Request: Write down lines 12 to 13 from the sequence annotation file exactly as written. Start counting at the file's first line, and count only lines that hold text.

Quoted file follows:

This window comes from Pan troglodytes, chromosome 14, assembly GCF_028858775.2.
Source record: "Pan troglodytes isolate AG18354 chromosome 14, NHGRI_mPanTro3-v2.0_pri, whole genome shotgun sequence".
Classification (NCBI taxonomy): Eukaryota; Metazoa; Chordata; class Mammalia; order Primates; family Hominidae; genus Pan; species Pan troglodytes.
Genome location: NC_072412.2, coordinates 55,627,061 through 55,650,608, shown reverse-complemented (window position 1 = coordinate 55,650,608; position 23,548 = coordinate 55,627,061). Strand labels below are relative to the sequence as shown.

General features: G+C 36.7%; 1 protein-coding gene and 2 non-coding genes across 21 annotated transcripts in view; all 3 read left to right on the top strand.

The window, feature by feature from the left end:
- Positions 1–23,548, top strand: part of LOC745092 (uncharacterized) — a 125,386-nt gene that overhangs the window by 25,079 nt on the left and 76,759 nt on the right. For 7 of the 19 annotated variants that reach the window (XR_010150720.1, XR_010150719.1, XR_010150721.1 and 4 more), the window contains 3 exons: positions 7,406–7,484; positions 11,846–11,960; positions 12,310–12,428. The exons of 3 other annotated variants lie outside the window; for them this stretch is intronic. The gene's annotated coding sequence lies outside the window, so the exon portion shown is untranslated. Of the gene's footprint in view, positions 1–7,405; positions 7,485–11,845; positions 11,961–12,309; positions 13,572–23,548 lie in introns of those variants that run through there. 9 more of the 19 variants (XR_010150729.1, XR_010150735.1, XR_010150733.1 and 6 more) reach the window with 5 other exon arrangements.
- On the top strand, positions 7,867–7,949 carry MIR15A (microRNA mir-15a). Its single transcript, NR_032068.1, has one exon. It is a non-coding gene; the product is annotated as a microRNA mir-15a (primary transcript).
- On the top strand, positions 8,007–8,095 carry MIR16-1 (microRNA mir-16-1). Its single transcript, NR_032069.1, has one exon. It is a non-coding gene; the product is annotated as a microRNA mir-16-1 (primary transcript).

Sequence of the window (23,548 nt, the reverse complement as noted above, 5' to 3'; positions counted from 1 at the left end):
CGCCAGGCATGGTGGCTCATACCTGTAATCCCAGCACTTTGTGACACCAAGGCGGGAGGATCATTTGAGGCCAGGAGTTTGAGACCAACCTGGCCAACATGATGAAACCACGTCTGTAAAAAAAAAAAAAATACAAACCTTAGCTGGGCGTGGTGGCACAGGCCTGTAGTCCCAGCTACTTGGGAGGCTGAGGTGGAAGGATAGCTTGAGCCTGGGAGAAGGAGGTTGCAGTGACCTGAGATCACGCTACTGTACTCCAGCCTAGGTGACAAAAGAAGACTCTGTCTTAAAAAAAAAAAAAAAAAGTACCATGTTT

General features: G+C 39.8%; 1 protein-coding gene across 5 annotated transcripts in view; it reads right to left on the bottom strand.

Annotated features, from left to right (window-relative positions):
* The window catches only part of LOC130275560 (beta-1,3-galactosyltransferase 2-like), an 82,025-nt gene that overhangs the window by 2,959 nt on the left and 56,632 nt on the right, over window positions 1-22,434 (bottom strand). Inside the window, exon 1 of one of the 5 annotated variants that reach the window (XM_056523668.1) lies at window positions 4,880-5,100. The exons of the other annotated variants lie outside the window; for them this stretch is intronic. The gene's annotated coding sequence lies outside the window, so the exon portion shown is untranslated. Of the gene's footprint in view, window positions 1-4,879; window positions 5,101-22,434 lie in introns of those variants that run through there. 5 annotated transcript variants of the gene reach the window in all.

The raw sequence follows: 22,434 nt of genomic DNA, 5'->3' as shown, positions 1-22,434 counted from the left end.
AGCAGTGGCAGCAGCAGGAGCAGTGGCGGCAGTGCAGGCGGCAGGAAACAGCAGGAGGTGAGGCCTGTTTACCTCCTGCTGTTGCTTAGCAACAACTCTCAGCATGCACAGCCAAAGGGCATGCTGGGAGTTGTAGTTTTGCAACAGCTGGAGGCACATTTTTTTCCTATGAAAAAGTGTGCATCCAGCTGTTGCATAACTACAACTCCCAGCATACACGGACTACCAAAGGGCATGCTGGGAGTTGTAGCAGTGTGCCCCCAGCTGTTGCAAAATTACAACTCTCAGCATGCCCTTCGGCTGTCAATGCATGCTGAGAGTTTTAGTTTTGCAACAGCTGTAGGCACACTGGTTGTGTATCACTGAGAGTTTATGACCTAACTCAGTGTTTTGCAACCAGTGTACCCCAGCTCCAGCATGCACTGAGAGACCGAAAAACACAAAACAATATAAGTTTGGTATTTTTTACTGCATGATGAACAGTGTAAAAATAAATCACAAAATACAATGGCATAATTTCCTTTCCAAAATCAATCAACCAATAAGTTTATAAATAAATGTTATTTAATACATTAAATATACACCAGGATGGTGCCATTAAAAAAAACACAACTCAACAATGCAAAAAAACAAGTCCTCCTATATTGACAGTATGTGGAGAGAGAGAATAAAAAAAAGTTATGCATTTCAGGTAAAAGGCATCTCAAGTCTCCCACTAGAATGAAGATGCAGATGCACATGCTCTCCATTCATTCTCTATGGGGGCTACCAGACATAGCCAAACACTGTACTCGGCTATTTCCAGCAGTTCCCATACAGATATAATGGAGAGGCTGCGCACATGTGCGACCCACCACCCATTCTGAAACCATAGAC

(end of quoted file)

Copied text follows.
General features: G+C 39.8%; 1 protein-coding gene across 5 annotated transcripts in view; it reads right to left on the bottom strand.

Annotated features, from left to right (window-relative positions):